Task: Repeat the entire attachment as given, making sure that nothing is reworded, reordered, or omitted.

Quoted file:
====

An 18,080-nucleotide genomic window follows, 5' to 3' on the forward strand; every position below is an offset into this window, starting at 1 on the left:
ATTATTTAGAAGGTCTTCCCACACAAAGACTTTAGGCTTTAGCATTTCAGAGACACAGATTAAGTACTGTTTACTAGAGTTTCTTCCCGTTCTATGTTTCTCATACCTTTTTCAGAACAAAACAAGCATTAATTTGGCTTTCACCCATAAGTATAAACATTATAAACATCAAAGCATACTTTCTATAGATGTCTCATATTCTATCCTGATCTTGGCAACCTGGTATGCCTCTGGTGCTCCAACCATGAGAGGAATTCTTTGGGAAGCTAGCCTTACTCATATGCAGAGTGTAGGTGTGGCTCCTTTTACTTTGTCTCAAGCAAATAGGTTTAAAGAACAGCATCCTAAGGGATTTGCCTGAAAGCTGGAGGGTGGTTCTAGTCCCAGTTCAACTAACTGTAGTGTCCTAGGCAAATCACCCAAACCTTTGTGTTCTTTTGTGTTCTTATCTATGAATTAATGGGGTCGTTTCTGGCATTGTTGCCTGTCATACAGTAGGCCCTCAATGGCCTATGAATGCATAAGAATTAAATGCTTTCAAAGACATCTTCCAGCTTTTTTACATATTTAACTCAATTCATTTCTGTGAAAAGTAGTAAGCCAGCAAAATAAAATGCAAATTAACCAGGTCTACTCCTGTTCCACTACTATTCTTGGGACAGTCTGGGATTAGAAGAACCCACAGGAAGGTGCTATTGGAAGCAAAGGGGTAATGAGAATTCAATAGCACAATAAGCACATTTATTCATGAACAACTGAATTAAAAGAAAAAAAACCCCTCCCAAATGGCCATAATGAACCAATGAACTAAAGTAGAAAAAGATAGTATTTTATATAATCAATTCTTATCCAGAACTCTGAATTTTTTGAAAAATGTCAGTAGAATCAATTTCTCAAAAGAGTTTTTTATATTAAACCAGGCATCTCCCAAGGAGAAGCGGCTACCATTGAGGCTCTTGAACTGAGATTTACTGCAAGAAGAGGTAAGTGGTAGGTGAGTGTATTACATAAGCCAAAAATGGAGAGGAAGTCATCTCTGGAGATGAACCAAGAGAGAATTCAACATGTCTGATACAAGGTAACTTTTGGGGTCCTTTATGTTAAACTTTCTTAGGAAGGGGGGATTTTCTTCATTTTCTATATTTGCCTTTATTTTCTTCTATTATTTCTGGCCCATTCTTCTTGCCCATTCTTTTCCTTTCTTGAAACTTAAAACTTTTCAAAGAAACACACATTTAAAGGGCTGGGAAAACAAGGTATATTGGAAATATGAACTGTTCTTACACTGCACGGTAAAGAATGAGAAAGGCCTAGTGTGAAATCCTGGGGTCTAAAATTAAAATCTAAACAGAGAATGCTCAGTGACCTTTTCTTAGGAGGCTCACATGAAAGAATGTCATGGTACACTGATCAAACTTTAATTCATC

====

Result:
An 18,080-nucleotide genomic window follows, 5' to 3' on the forward strand; every position below is an offset into this window, starting at 1 on the left:
ATTATTTAGAAGGTCTTCCCACACAAAGACTTTAGGCTTTAGCATTTCAGAGACACAGATTAAGTACTGTTTACTAGAGTTTCTTCCCGTTCTATGTTTCTCATACCTTTTTCAGAACAAAACAAGCATTAATTTGGCTTTCACCCATAAGTATAAACATTATAAACATCAAAGCATACTTTCTATAGATGTCTCATATTCTATCCTGATCTTGGCAACCTGGTATGCCTCTGGTGCTCCAACCATGAGAGGAATTCTTTGGGAAGCTAGCCTTACTCATATGCAGAGTGTAGGTGTGGCTCCTTTTACTTTGTCTCAAGCAAATAGGTTTAAAGAACAGCATCCTAAGGGATTTGCCTGAAAGCTGGAGGGTGGTTCTAGTCCCAGTTCAACTAACTGTAGTGTCCTAGGCAAATCACCCAAACCTTTGTGTTCTTTTGTGTTCTTATCTATGAATTAATGGGGTCGTTTCTGGCATTGTTGCCTGTCATACAGTAGGCCCTCAATGGCCTATGAATGCATAAGAATTAAATGCTTTCAAAGACATCTTCCAGCTTTTTTACATATTTAACTCAATTCATTTCTGTGAAAAGTAGTAAGCCAGCAAAATAAAATGCAAATTAACCAGGTCTACTCCTGTTCCACTACTATTCTTGGGACAGTCTGGGATTAGAAGAACCCACAGGAAGGTGCTATTGGAAGCAAAGGGGTAATGAGAATTCAATAGCACAATAAGCACATTTATTCATGAACAACTGAATTAAAAGAAAAAAAACCCCTCCCAAATGGCCATAATGAACCAATGAACTAAAGTAGAAAAAGATAGTATTTTATATAATCAATTCTTATCCAGAACTCTGAATTTTTTGAAAAATGTCAGTAGAATCAATTTCTCAAAAGAGTTTTTTATATTAAACCAGGCATCTCCCAAGGAGAAGCGGCTACCATTGAGGCTCTTGAACTGAGATTTACTGCAAGAAGAGGTAAGTGGTAGGTGAGTGTATTACATAAGCCAAAAATGGAGAGGAAGTCATCTCTGGAGATGAACCAAGAGAGAATTCAACATGTCTGATACAAGGTAACTTTTGGGGTCCTTTATGTTAAACTTTCTTAGGAAGGGGGGATTTTCTTCATTTTCTATATTTGCCTTTATTTTCTTCTATTATTTCTGGCCCATTCTTCTTGCCCATTCTTTTCCTTTCTTGAAACTTAAAACTTTTCAAAGAAACACACATTTAAAGGGCTGGGAAAACAAGGTATATTGGAAATATGAACTGTTCTTACACTGCACGGTAAAGAATGAGAAAGGCCTAGTGTGAAATCCTGGGGTCTAAAATTAAAATCTAAACAGAGAATGCTCAGTGACCTTTTCTTAGGAGGCTCACATGAAAGAATGTCATGGTACACTGATCAAACTTTAATTCATC